Anonymous said...

Why would you say that the "angel & demon theory" explains everything? Or even explains anything?

Do angels and demons make you feel like the world is bleak or without wonder? Or that "this is it?" Seems to me that they suggest quite the contrary. They remind us of how little we know, even when we "know."

Oh, and don't worry. Scientists will not end up mapping and charting the entire universe. Won't happen. That's part of why it's so wonderful.

Relativity is about he miraculous and inexplicable way in which reality retains its tenuous grasp on...well...reality. And that's straight science.

Wonder has to do with how you think of things, not with what you're thinking about. An absolutely logical "thinking-machine-Holmes-like" person can have tons of wonder. The more you discover for sure, the more you realize you don't know.

I love your account of Tir nan-Og. I'm just not at all sure we need parallel universes to explain it. (And I'm still not sure you're right about non-Greek myths. Especially Norse ones. Valkyrie, remember?)

- J.

Catherine_Creagan said...

Valkyrie come and get people once they're DEAD.
and the angels&demons thing...not that it explains everything, but because it's applying something we already know about to something we want to explain. which I find irritating. besides; there is no way any fairy in any fairy story could be an angel or a demon. but maybe I'm relying to much on St Thomas here.

of course I know scientists can't map the universe. I was saying IF they did, then I would be bummed.

and the parallel universe...well, it isn't at all the right expression. I was trying to convey the sense of Pat O'Shea's explanation in Hounds of the Morrigan. I love that.

Father Barry said...

I guess I was referring to the fact that Brunhilda is "forced to become mortal," and has a fair amount of human interaction - The Ring Cycle, and the like. (Hence, semi-supporting my contention that the Norse gods are shown as interacting with humans on a somewhat regular basis.)

And I continue to object to your suggestion that explaining fairies with angels or demons is an example of "applying something we know to something we want to explain."

We know very little about the angels, really. We know they exist, and we understand in an intellectual way what sort of things they are, but that's nearly it. What we do know is that there are a vast throng of them. And that they are all utterly unique: each angel (and demon) is its own species.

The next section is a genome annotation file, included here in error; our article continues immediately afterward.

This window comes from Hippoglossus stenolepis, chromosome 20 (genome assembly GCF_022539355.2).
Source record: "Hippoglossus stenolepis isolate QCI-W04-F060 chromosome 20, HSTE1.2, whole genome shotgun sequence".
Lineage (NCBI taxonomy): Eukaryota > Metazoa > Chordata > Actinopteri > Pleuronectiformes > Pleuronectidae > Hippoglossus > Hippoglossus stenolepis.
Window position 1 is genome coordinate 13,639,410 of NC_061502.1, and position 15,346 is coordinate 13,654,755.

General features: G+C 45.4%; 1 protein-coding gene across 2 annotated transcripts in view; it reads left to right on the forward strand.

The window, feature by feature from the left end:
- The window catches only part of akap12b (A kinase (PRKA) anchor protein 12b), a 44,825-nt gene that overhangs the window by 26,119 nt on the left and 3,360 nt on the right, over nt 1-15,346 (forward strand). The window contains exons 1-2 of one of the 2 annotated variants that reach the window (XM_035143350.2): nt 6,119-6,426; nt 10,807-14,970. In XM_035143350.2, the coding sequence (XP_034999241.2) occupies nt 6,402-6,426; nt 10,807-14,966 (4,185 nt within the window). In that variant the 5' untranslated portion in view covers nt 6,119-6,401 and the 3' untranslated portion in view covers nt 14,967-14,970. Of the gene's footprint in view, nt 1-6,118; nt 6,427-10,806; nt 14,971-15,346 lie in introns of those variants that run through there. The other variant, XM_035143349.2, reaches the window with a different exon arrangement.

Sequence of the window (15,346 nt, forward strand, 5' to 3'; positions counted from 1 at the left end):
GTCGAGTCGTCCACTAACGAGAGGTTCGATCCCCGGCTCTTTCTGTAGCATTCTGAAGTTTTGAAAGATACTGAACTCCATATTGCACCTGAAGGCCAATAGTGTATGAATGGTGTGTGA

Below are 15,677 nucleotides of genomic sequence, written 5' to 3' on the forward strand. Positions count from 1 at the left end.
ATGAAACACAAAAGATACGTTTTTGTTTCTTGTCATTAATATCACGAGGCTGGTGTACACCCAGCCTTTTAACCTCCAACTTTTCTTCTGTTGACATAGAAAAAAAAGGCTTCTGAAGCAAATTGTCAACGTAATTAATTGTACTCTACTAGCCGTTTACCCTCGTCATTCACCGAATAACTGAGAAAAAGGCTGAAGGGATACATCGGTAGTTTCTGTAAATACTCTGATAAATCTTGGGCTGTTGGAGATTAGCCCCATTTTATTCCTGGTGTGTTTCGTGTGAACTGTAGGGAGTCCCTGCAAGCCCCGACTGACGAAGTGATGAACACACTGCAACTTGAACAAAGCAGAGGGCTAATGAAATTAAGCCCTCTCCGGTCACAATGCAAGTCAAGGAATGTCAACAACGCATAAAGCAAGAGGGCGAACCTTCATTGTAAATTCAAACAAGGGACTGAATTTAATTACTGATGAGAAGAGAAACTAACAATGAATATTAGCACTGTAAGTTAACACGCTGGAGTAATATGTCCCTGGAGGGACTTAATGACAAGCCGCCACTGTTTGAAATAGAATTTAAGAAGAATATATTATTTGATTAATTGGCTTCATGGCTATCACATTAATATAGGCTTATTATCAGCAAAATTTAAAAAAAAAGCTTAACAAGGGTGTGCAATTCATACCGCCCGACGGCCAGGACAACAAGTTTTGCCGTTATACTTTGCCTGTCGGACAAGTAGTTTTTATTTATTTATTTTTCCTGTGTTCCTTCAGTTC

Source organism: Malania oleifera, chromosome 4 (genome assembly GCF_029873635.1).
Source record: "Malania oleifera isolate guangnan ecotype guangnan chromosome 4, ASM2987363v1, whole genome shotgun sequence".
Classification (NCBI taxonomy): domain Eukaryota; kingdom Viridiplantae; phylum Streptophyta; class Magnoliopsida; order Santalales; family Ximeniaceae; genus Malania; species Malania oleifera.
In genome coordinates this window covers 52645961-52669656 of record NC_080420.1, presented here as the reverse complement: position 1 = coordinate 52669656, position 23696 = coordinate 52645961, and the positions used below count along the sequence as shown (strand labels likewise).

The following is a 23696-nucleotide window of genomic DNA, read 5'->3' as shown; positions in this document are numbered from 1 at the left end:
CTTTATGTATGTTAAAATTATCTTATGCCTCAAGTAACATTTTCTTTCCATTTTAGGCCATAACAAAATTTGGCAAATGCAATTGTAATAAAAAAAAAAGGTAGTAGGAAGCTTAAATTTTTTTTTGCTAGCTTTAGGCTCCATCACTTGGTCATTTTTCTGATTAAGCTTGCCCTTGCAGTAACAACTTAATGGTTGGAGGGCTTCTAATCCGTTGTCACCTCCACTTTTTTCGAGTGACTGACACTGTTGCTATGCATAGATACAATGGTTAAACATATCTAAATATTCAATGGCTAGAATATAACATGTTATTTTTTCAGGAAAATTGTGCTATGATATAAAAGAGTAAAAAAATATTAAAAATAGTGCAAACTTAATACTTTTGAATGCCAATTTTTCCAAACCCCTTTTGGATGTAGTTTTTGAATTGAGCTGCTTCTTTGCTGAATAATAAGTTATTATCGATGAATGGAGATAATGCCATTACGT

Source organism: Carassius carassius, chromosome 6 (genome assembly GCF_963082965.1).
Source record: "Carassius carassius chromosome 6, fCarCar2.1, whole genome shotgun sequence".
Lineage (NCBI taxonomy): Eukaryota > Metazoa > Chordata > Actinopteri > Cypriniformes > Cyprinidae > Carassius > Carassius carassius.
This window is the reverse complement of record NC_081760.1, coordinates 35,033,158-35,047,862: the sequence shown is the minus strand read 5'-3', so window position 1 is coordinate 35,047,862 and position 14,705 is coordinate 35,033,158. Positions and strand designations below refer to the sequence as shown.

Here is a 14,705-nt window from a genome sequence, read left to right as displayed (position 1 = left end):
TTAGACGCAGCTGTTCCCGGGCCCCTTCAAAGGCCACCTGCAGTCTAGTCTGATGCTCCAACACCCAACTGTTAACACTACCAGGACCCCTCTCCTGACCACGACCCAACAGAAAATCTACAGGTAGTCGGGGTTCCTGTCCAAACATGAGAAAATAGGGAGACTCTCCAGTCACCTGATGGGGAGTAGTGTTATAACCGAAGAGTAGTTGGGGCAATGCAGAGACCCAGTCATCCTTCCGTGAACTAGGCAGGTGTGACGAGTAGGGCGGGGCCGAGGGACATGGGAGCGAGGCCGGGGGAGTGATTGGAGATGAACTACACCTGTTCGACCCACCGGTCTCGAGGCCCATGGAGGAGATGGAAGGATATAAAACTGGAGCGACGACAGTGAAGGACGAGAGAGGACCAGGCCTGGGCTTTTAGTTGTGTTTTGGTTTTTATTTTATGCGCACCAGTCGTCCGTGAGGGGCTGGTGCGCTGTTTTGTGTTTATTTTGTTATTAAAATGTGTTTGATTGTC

"Hence it must be said that the angels, even inasmuch as they are immaterial substances, exist in exceeding great number, far beyond all material multitude. This is what Dionysius says (Coel. Hier. xiv): 'There are many blessed armies of the heavenly intelligences, surpassing the weak and limited reckoning of our material numbers.'"

I simply can't see why it's taking the easy way out to assign some of these "exceeding great numbers" to faeries.

And I still can't see what St. Thomas says that would prevent the fairy tales from being about angels and/or demons, but perhaps we're speaking at cross-purposes. Could you flesh that claim out a bit?


Anonymous said...

Catherine said: "it's applying something we already know about to something we want to explain"

What the heck else are you supposed to do? Learning is going from the more known to the less known, not the unknown to the unknown.

Not that angels (after all, demons are angels too) are exactly known...

Ben Milton said...

Dionysius the Areopagite!! I love that guy. Ahem. (mostly because his pinky shows up in Hellboy). I also kinda geeked out when he turned up in Acts too.

Anyway...I don't see why Fairies wouldn't have souls, at least in the sense of an animating principal of some sort. I mean, if they're alive in any way, and not robots or something, then they have to have a soul don't they?

I tend to go by the assumption that fairies, if they exist, are just seriously weird or overprotective guardian angels of forests of regions or what not. I don't see any reason that they couldn't be some other species though. I tend to think that the universe is much weirder than most people care to admit, so if I belive in telepaths, why not fairies? Though the exact nature of magic would still need some explaining.